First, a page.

“Why did air encroach upon space? What led us to the eternal? Where, where did the stars run to? When I entered the class and sat down, the questions pressed down on us, seized the air, flitted about the students’ heads. The professor came in, said hello, quickly counted us. He paused when he saw me and smiled. I was the only woman.”
Faculty of Mathematics, Sapienza University of Rome. Autumn 1915. This woman was Anna Maria Ciccone – curious, enterprising, determined not to share the same fate of other girls from wealthy Sicilian families (she was born in Noto in 1891): a good marriage, children, housekeeping, the wealthy and tedious passing of time in an ancient province. She had a passion for science, the light, the stars. She wanted to study, understand, research, teach. So, against her parents’ will, she left Sicily, started studying mathematics in Rome and soon after won a public competition to gain admittance to the Scuola Normale Superiore university in Pisa. Fascinated by the then revolutionary ideas of Einstein, she caught the eye of a few supporters. And then, from Pisa to Germany, and back to Pisa, always in search of “a small glimpse of knowledge…”.
Simona Lo Iacono, a writer of indisputable and captivating talent, told her story in La tigre di Noto (The tiger of Noto), published by Neri Pozza. Ciccone had a strong inclination for scientific research, as well as a civic passion combining a mighty sense of responsibility, which led her to defy Nazi’s anti-Semitic raids and save 5,000 valuable Jewish books. She enjoyed the latest ideas on relativity and quantum physics that were changing the world, and showed an eager yet austere vocation for teaching. Indeed, she taught experimental physics in Pisa, did research in atomic and nuclear physics at the Collège de France, and qualified for two full professorship posts, to which “she was never appointed, because she was a woman.”
Re-reading her story, remained unknown for so long, is worthwhile, especially now that Italy, too, is increasingly becoming aware that more women are needed in science and, more in general, in STEM – which stands for Science, Technology, Engineering and Mathematics. Anna Maria Ciccone, Marianna to her friends and colleagues, was in fact a pioneering STEM woman, a leading figure who exemplified the significant role played by high-level women scholars in science and research, and how significant an original and inquisitive attitude, the ability to wonder and ask questions, the combination of emotional intelligence and rational investigation, can be.
“Role models. 50 successful women in tech and science: become one of us”, reads the title of an article in CorrierEconomia (6 September) on the results of a study undertaken by Inspiring Fifty, an initiative launched in 2015 by two Dutch digital entrepreneurs, Janneke Niessen and Joelle Frijters, aimed at enhancing the role of women in high tech companies and science, and at encouraging girls and young women to choose a career in science.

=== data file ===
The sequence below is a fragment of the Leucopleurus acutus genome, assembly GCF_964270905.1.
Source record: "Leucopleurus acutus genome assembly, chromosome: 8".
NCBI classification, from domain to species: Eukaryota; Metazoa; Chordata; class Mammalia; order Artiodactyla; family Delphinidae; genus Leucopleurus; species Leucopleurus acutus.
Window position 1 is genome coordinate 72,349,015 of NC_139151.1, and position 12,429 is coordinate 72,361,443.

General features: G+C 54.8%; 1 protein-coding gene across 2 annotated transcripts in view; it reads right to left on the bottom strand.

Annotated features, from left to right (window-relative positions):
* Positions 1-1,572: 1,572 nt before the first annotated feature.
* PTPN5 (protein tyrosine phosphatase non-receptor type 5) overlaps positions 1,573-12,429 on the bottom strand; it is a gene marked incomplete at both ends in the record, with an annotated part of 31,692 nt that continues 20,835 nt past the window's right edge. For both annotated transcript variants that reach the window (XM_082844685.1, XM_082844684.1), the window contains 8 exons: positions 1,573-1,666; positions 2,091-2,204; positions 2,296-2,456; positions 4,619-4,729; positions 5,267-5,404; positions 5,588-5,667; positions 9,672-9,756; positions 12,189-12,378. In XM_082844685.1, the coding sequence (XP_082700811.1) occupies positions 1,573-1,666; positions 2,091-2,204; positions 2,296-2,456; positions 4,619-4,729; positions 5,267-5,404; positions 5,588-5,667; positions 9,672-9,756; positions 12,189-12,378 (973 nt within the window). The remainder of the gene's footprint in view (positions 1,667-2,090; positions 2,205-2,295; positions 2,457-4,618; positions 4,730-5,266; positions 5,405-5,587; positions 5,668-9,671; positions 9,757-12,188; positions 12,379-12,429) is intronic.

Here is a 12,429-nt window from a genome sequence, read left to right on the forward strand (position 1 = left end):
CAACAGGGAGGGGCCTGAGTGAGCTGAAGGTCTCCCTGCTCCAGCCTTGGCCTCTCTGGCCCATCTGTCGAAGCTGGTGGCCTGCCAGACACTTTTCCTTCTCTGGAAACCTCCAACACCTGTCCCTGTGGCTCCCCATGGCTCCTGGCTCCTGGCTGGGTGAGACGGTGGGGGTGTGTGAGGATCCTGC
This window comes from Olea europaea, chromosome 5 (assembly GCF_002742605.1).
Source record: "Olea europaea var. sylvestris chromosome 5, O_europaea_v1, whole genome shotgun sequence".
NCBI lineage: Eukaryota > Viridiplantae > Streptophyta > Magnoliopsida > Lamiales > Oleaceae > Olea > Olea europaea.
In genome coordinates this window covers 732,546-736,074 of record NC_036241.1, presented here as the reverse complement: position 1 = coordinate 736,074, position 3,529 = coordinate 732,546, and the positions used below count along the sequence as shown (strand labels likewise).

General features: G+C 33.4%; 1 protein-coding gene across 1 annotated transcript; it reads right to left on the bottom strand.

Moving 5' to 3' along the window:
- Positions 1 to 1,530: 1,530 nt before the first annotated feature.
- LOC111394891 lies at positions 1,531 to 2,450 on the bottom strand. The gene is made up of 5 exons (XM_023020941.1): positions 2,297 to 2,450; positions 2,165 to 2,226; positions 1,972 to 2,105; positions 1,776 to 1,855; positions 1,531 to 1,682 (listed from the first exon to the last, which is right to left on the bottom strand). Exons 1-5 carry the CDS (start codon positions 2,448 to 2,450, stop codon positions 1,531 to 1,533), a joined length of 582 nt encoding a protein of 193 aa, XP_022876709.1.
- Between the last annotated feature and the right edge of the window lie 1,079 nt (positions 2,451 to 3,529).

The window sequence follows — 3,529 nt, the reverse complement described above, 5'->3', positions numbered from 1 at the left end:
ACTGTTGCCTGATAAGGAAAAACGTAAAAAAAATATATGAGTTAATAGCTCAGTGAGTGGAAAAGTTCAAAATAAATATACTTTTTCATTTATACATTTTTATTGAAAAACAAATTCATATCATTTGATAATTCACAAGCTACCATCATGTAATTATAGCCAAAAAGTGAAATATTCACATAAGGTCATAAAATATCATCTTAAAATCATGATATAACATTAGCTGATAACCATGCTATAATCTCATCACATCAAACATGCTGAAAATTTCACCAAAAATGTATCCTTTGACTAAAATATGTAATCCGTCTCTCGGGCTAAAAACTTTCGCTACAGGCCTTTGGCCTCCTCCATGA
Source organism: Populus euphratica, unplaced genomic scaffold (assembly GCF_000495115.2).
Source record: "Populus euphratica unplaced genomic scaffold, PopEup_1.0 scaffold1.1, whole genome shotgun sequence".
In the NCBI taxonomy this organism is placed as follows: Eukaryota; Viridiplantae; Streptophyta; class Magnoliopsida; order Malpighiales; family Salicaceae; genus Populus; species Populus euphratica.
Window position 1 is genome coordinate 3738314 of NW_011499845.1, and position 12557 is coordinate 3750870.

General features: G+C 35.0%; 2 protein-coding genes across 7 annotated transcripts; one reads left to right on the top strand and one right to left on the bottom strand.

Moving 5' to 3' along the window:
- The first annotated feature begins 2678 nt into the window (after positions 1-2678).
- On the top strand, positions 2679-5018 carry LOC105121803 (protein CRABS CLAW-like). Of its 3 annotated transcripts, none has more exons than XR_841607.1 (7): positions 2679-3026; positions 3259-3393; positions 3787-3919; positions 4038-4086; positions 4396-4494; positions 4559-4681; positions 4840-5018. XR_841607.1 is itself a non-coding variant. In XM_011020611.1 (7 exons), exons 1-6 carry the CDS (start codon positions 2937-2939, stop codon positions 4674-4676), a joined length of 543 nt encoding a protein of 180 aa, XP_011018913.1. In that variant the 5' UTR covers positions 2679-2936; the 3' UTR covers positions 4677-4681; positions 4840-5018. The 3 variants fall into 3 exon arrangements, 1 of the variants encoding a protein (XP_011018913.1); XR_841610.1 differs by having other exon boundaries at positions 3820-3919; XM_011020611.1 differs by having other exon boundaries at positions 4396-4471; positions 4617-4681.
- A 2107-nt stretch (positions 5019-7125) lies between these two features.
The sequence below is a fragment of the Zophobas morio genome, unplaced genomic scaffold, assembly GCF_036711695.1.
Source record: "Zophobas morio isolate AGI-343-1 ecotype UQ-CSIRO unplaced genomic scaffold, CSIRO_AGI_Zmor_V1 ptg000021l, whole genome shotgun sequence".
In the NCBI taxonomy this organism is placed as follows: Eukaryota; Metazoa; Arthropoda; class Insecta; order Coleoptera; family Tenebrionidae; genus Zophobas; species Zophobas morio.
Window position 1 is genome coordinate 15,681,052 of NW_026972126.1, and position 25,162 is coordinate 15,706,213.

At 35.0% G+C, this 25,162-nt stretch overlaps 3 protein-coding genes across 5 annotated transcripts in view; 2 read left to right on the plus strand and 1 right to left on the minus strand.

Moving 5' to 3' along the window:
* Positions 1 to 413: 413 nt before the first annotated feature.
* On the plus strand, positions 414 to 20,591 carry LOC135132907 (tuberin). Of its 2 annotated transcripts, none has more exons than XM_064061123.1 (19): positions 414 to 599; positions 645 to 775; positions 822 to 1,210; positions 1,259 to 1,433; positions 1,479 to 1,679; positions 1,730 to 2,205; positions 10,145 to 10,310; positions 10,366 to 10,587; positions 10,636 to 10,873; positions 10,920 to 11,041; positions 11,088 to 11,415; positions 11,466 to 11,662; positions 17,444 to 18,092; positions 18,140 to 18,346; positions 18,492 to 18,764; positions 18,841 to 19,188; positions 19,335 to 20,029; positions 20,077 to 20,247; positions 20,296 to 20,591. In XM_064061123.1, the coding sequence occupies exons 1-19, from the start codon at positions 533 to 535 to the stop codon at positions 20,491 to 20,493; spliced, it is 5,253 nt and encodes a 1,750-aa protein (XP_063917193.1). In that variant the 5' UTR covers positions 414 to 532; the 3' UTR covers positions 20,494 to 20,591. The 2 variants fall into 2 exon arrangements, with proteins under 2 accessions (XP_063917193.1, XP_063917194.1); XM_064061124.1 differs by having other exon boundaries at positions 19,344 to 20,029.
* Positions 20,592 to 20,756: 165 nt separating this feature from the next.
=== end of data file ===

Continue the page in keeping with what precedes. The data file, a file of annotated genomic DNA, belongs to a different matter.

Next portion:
“Promoting the debate on the value of STEM education and the role of women in technological innovation is the duty of society,” states Marilù Capparelli, managing director of Google Legal Department, one of the Italian women included in the Inspiring Fifty. Other Italian role models include Anna Grassellino (director of the National Quantum Information Science Research Center of Chicago); Barbara Mazzolini (associate director at the Istituto italiano di Tecnologia of Genoa); Diana Bracco (president and CEO of the eponymous pharmaceutical group); Nunzia Ciardi (director of the Italian Postal Police); Luisa Lavagnini (director of Research and Development and Technological Innovation at Eni); Nicoletta Mastropietro (Chief Information Officer for the high-tech company Leonardo); and many more women from Italy, other European countries and the US. All keeping a watchful eye on the relationships between science, technology and environmental and social questions. “To address the environmental issues of our century we need engineers, chemists, physicists. But we also need more women, because the solution to a global problem requires diversity, in ideas and attitudes, as well as the experience of both women and men,” says Giovanna Laudisio, co-founder and CEO of Naturbeads, a start-up focused on trying to solve the problem of microplastic pollution.
A STEM future where women will be the protagonists, then.
A thought comes to mind, however: the acronym could be enhanced, from STEM to STEAM. By adding the “A” from Arts to these vital scientific skills, we’d also include that totality of humanistic knowledge necessary to conceive original concepts, a sign of a more heterogeneous “polytechnic culture” (a recurring term in our blog).
Indeed, new technological challenges, from sustainability to the recent types of Artificial Intelligence, always necessitate synergy between different sets of knowledge (an attitude that, by the by, is associated with Italy and – according to some – to women). And our efforts to “learn to learn” should include precisely that emotional intelligence we talked about.
It’s worth, then, reiterating a remark included in last week’s blog, made in reference to industrial humanism and – especially – digital humanism by Christian Greco, director of the Egyptian Museum of Turin: “It’s time to introduce what can only be defined as digital humanism, in which archaeologists, anthropologists, architects, historians, philosophers, neuroscientists, psychologists work side by side with chemists, physicists, computer specialists, in order to attain the definition of new semantics that will allow us to understand and process the complexity of our reality.”